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BellaOnline's Child Abuse Editor


Regaining the Trust of a Child

Guest Author - Kelli Deister

When an adult has abused a child, regaining their trust is not easy. Granted, there are some abusers that see their own behavior as inappropriate and attempt to regain the trust of their child, whom they abused. The form of abuse, written in this context, is insignificant compared to the damages done to the child. Each form of abuse will affect the child much the same. It strips the child of a healthy trust and wholesome innocence. Internally, they feel the pains of the abuse. Once a child is abused, they soon learn to simply survive through the abuse. Now, if their abuser acknowledges that what they have done is wrong, and attends appropriate parenting classes, they may try to regain the trust of their child.

Honestly, the effects of abuse on a child can be devastating and regaining their trust is difficult. For instance, if a parent continuously batters their child verbally, they will need to regain their child’s trust. Another example is that of physical abuse. Once a parent has physically abused their child, earning their trust again will seem impossible. Lastly, if a parent touches their child inappropriately, they will have to spend a great deal of time in rebuilding the relationship and regaining their child’s trust.

For that child that is battered verbally, touched inappropriately, or physically abused, trust is sacred. Once their parent has begun to harm them, to any degree, the child will learn how to put up a wall that cannot be penetrated without some time to heal. I’m not speaking of the abuse that occurs just once. I am speaking of the consistency of abuse and the child seeking ways to simply survive.

There is a battle that occurs within the heart of the abused child. They want to believe that their parent won’t hurt them anymore. And each time they try to believe that, and are hurt again and again, it becomes harder for the parent to regain the child’s trust. How then, can a parent regain the trust of their child. Well, for starters, they can enroll themselves and their child in family therapy. By attending therapy as a family, the parent is showing the child that they are remorseful and need help. To assume that a child will simply take that sacred trust they once knew and accept the parents apologies the first time around is a misunderstanding. You see, the pain goes deep for the abused and battered child.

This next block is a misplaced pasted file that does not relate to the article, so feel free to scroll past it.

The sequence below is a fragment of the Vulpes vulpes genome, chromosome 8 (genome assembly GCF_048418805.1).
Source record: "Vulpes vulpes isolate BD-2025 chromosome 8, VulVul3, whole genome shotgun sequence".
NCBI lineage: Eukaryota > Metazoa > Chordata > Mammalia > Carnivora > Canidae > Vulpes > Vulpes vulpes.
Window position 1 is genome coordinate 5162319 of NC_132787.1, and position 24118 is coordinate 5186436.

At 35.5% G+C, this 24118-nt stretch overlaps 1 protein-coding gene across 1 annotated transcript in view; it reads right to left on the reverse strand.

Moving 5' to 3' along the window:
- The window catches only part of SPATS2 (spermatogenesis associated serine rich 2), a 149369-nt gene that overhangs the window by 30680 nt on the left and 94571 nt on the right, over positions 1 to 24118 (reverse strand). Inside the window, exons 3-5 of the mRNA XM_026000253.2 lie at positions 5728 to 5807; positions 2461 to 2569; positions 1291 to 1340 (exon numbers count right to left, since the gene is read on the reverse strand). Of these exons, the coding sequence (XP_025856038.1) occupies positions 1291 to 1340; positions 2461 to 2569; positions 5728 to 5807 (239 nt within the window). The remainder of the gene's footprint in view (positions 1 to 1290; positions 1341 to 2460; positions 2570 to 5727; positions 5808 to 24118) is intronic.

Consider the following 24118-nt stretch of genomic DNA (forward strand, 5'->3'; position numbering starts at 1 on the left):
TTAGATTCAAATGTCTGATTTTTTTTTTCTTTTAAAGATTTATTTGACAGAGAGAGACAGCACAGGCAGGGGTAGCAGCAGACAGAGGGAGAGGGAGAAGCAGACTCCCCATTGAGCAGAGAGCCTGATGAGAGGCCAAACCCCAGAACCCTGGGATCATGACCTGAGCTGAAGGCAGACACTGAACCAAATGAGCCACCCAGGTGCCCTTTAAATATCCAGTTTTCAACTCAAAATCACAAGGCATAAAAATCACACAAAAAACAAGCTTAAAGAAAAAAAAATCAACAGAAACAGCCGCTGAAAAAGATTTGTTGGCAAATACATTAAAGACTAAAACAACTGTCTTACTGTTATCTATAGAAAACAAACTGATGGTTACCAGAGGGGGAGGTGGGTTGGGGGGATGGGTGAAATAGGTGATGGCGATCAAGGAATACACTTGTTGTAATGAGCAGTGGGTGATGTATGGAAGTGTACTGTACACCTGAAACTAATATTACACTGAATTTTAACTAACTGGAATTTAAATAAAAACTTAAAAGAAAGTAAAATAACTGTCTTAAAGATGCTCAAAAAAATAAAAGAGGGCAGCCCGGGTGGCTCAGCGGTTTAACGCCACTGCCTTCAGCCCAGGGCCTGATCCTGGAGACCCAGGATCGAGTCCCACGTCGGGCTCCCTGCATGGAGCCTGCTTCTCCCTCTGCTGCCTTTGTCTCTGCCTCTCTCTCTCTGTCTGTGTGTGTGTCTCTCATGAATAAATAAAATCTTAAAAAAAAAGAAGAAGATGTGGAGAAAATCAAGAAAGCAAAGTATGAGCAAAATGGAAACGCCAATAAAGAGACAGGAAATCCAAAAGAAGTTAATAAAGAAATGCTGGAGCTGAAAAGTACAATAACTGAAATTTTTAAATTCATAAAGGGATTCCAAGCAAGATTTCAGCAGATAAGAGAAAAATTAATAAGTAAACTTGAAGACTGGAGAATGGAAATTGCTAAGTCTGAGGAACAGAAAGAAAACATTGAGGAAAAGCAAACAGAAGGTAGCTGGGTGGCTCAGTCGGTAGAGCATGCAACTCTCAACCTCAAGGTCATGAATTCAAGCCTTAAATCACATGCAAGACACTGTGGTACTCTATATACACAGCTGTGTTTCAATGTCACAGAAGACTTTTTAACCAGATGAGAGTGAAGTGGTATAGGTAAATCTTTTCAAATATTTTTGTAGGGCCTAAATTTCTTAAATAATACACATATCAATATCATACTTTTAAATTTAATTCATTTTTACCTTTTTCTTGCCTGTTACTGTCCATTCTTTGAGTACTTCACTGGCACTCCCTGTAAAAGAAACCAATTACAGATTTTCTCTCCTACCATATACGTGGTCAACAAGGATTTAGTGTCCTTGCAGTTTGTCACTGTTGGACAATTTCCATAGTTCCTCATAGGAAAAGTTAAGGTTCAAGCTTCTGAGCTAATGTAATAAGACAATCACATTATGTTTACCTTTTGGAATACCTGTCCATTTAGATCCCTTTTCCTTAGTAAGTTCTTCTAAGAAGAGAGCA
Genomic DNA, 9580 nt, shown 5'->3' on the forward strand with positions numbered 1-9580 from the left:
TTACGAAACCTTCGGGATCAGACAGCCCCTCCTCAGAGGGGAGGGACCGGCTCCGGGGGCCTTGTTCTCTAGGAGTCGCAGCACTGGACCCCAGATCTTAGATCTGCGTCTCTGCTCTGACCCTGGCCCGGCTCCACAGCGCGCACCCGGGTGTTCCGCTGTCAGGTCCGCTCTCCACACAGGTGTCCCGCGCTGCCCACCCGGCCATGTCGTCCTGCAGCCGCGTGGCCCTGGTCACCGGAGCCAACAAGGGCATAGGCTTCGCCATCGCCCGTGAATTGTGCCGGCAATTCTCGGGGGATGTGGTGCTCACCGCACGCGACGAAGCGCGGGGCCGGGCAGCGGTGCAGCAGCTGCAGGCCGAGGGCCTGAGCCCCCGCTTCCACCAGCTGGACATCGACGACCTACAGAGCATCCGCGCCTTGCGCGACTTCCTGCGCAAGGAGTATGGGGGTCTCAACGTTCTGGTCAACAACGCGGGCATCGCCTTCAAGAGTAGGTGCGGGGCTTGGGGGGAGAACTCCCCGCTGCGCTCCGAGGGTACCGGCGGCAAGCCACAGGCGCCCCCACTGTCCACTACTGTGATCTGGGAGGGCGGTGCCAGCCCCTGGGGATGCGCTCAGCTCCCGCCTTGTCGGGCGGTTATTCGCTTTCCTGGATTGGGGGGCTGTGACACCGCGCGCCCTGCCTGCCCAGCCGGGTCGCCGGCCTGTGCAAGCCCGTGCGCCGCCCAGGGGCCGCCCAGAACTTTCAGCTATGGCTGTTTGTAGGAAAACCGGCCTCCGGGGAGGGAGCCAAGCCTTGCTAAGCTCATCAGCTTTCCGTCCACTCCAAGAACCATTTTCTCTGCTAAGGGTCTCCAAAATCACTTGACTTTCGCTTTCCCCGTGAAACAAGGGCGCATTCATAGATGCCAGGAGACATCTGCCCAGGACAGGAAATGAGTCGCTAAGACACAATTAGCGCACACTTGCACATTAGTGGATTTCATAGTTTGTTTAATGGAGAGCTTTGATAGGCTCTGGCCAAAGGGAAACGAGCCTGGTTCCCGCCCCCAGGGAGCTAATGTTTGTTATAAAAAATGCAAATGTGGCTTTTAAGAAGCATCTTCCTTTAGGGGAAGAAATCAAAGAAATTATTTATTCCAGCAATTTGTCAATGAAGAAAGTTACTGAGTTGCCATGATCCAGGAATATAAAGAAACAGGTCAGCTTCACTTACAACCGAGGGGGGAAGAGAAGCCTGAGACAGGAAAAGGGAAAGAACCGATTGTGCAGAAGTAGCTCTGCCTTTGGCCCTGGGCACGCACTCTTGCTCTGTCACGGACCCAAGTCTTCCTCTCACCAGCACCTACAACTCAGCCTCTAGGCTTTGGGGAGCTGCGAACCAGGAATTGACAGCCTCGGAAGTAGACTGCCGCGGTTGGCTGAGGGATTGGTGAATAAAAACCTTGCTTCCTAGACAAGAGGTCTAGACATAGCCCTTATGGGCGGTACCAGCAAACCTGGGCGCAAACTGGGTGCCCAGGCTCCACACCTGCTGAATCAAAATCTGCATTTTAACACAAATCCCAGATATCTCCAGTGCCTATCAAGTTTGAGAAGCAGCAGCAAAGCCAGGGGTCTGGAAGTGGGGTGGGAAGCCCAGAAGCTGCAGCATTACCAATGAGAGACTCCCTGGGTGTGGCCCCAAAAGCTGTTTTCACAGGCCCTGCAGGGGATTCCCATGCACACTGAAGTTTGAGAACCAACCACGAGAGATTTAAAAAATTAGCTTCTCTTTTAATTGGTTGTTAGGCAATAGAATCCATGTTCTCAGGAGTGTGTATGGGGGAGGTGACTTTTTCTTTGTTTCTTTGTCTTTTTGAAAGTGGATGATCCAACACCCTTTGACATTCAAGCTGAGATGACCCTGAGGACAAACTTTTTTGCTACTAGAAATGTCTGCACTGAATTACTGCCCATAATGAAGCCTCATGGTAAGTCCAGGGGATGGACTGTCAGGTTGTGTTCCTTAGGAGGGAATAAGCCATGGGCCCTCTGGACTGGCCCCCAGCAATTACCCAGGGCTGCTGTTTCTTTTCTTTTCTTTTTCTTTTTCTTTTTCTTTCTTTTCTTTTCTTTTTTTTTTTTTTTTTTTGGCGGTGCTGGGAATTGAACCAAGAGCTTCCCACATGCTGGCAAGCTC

There are cycles that occur in domestic violence. The battered child learns that fact early on in life. Thus, when it comes time for the stage of the cycle, in which the abuser is apologetic and offers gifts to appease their victims, the child wants to believe their parent. However, the more times this occurs, the more damage is done to the child, and the less trust they have for their parent that hurt them. Thus, the parent, in an attempt to regain the trust of their child, must honor the child’s process. The parent must be on the time frame of their child, not the other way around. I believe the parent that expresses their regret in hurting their child can positively influence their child’s life, dependent on whether or not their child is willing to trust their parent or not. .Again, it is on the time table of the child and their process. The parent must be willing to allow their child to process through it before they try to regain their trust. It will not be something that happens overnight. Abuse doesn’t happen overnight and neither does the healing. Most importantly, the child is the one whose time frame directs and guides the relationship with their parent.
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Content copyright © 2015 by Kelli Deister. All rights reserved.
This content was written by Kelli Deister. If you wish to use this content in any manner, you need written permission. Contact Erika Lyn Smith for details.


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